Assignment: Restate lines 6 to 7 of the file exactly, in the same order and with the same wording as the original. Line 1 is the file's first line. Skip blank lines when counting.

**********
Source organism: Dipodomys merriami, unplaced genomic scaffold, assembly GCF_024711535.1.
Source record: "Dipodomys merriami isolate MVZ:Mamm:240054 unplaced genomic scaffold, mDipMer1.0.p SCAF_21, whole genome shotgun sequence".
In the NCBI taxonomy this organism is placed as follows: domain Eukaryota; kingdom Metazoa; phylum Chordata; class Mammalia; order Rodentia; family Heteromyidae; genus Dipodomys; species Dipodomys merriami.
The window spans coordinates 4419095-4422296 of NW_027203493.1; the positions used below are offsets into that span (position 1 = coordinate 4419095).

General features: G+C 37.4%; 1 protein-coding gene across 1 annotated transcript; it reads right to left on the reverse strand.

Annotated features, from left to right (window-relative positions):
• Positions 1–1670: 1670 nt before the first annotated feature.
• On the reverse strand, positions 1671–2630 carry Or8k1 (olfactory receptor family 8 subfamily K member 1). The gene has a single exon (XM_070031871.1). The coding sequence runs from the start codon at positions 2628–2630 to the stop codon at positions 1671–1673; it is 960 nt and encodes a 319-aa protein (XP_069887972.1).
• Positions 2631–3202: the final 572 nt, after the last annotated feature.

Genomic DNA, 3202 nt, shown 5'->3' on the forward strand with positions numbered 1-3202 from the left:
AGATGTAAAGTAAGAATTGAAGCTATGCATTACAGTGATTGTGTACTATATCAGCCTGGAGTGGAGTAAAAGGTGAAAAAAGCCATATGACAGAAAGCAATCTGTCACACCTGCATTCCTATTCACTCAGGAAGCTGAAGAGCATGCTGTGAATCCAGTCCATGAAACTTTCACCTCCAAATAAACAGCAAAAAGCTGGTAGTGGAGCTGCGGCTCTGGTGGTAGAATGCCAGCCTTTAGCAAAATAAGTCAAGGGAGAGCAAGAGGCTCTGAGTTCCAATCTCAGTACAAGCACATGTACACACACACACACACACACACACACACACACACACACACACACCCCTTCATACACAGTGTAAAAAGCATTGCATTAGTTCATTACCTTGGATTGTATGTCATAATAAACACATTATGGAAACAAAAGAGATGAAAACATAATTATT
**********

Annotated features, from left to right (window-relative positions):
• Positions 1–1670: 1670 nt before the first annotated feature.